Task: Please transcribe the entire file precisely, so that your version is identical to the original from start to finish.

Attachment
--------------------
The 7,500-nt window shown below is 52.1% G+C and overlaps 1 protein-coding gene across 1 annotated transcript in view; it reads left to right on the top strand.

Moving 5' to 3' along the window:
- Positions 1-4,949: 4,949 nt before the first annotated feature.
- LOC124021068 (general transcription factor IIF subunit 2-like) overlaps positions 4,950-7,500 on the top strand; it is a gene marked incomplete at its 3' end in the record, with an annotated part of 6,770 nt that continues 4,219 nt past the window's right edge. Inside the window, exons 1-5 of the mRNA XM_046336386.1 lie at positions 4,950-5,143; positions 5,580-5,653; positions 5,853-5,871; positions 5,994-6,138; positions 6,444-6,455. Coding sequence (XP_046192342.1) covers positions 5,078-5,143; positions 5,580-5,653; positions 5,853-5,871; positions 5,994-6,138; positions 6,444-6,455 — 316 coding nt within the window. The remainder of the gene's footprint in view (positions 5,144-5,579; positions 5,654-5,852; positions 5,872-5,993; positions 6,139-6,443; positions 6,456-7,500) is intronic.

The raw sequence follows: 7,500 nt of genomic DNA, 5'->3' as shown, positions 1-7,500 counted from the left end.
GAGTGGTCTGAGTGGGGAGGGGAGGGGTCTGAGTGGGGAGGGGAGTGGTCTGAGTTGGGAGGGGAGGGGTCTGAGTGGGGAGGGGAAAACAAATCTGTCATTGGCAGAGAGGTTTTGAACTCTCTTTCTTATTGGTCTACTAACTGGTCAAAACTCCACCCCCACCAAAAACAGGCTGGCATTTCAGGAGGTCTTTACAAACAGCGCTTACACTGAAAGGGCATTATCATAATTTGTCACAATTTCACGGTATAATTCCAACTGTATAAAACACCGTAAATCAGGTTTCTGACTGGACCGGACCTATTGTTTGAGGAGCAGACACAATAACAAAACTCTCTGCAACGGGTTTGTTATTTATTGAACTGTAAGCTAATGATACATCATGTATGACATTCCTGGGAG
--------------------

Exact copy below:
The 7,500-nt window shown below is 52.1% G+C and overlaps 1 protein-coding gene across 1 annotated transcript in view; it reads left to right on the top strand.

Moving 5' to 3' along the window:
- Positions 1-4,949: 4,949 nt before the first annotated feature.
- LOC124021068 (general transcription factor IIF subunit 2-like) overlaps positions 4,950-7,500 on the top strand; it is a gene marked incomplete at its 3' end in the record, with an annotated part of 6,770 nt that continues 4,219 nt past the window's right edge. Inside the window, exons 1-5 of the mRNA XM_046336386.1 lie at positions 4,950-5,143; positions 5,580-5,653; positions 5,853-5,871; positions 5,994-6,138; positions 6,444-6,455. Coding sequence (XP_046192342.1) covers positions 5,078-5,143; positions 5,580-5,653; positions 5,853-5,871; positions 5,994-6,138; positions 6,444-6,455 — 316 coding nt within the window. The remainder of the gene's footprint in view (positions 5,144-5,579; positions 5,654-5,852; positions 5,872-5,993; positions 6,139-6,443; positions 6,456-7,500) is intronic.

The raw sequence follows: 7,500 nt of genomic DNA, 5'->3' as shown, positions 1-7,500 counted from the left end.
GAGTGGTCTGAGTGGGGAGGGGAGGGGTCTGAGTGGGGAGGGGAGTGGTCTGAGTTGGGAGGGGAGGGGTCTGAGTGGGGAGGGGAAAACAAATCTGTCATTGGCAGAGAGGTTTTGAACTCTCTTTCTTATTGGTCTACTAACTGGTCAAAACTCCACCCCCACCAAAAACAGGCTGGCATTTCAGGAGGTCTTTACAAACAGCGCTTACACTGAAAGGGCATTATCATAATTTGTCACAATTTCACGGTATAATTCCAACTGTATAAAACACCGTAAATCAGGTTTCTGACTGGACCGGACCTATTGTTTGAGGAGCAGACACAATAACAAAACTCTCTGCAACGGGTTTGTTATTTATTGAACTGTAAGCTAATGATACATCATGTATGACATTCCTGGGAG